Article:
It’s worth noting that Lynch’s story doesn’t extend to the more recent past, where other postures of loving complicate the professional commitment to culture. My own biography, to indulge for a minute, might be useful here. Although I grew up reading the canon, I did not grow up loving it: mostly, I read my parents’ old books resentfully, mindlessly, in lonely and boring stretches of adolescent time, resenting how little access I had to popular culture and how little money I had to buy things like magazines and cassettes. In the same spirit, I made my way through a first degree in English and politics at a third-rate university, confirming my suspicion that novels were not things to care much about. My falling in love with books came later, when I discovered theory and the people who brought it to life politically in the redbrick universities that now competed with the temples of old-style bookishness in Britain.

In the years since then, I’ve remained a much truer and more enthusiastic reader of paperback theory than of old books. I often choose to teach primary texts that seem unfriendly and odd to students. I have avoided Jane Austen, and turned down perhaps one too many an application to graduate school from students oozing love for books. Coming back to teach in the UK after a decade in North America has pushed me even further from book-love because of the extent to which historical and hagiographic book scholarship now seem to be so strongly associated with tradition and class privilege.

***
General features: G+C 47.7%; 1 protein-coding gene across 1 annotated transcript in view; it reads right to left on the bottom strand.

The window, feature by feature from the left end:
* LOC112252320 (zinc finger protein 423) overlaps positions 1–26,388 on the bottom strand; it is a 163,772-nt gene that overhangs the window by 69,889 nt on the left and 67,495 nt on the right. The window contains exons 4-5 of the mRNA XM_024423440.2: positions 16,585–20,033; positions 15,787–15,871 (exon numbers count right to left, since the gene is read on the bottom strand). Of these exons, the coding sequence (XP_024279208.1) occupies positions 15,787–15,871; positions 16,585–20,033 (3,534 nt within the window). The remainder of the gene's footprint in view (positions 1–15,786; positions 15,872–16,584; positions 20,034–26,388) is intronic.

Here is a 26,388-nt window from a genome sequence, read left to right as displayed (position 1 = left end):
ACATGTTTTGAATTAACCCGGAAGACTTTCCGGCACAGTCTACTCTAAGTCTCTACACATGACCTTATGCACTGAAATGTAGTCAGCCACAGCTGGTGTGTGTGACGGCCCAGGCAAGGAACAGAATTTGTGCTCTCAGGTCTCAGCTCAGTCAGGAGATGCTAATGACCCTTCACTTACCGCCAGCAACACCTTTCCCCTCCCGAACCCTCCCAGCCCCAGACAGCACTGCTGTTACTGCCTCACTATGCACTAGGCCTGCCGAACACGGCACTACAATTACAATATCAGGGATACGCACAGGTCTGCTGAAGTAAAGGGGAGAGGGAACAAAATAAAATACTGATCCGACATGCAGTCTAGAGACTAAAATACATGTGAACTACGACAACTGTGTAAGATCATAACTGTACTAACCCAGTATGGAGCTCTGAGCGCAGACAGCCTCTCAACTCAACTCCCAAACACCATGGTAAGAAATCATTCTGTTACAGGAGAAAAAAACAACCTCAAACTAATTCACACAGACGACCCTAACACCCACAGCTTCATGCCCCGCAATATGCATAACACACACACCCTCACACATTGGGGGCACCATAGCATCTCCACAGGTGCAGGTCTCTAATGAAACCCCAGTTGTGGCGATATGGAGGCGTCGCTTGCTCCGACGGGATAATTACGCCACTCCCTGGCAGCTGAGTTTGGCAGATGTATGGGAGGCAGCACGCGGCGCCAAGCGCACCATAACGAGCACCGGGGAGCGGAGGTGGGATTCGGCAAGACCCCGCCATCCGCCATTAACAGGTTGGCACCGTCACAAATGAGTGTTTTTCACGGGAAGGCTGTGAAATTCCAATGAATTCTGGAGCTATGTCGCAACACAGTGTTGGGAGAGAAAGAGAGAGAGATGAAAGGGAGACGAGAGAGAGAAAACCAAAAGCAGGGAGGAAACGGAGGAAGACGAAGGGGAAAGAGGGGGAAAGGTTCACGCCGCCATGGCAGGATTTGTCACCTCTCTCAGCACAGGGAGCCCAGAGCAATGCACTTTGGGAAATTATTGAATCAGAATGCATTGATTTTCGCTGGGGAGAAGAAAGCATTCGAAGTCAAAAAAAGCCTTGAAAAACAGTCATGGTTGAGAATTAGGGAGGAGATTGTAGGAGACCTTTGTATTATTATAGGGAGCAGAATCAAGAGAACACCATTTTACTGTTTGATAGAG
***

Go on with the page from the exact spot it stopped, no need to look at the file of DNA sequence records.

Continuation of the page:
The genius of Lynch’s study, however — and this was the point of my detour — is that it speaks on two fronts to a story like mine. On the one hand, it helps explain why it can be offensive to be told to handle the canon lovingly if one is young and politically minded and inclined to resent the kinds of class and gender privilege that an affective relationship to books connotes. On the other, Lynch’s account speaks to a larger structural predicament in which the lover of theory — or radical authors, or television, or old media — participates just as fully as the lover of old books. For, while it is tempting to imagine a career based on writing about MP3 file formats, Slavoj Žižek, or the post-colonial novel as queer alternatives to old-style love for literature, racier kinds of textual engagement don’t necessarily resolve the disciplinary problem that Lynch shows expressions of love to have produced in the first place. The work of literary scholars, undermined in the public eye by its association with affection, hardly stands to be rescued in these terms by becoming more obviously pleasurable. You don’t get out of book love by being a theory head or working on pornography as a discourse. At best, to the man in the plane, your position looks the same: either way you are loving, not working; you are looking backward, rather than participating in the current moment.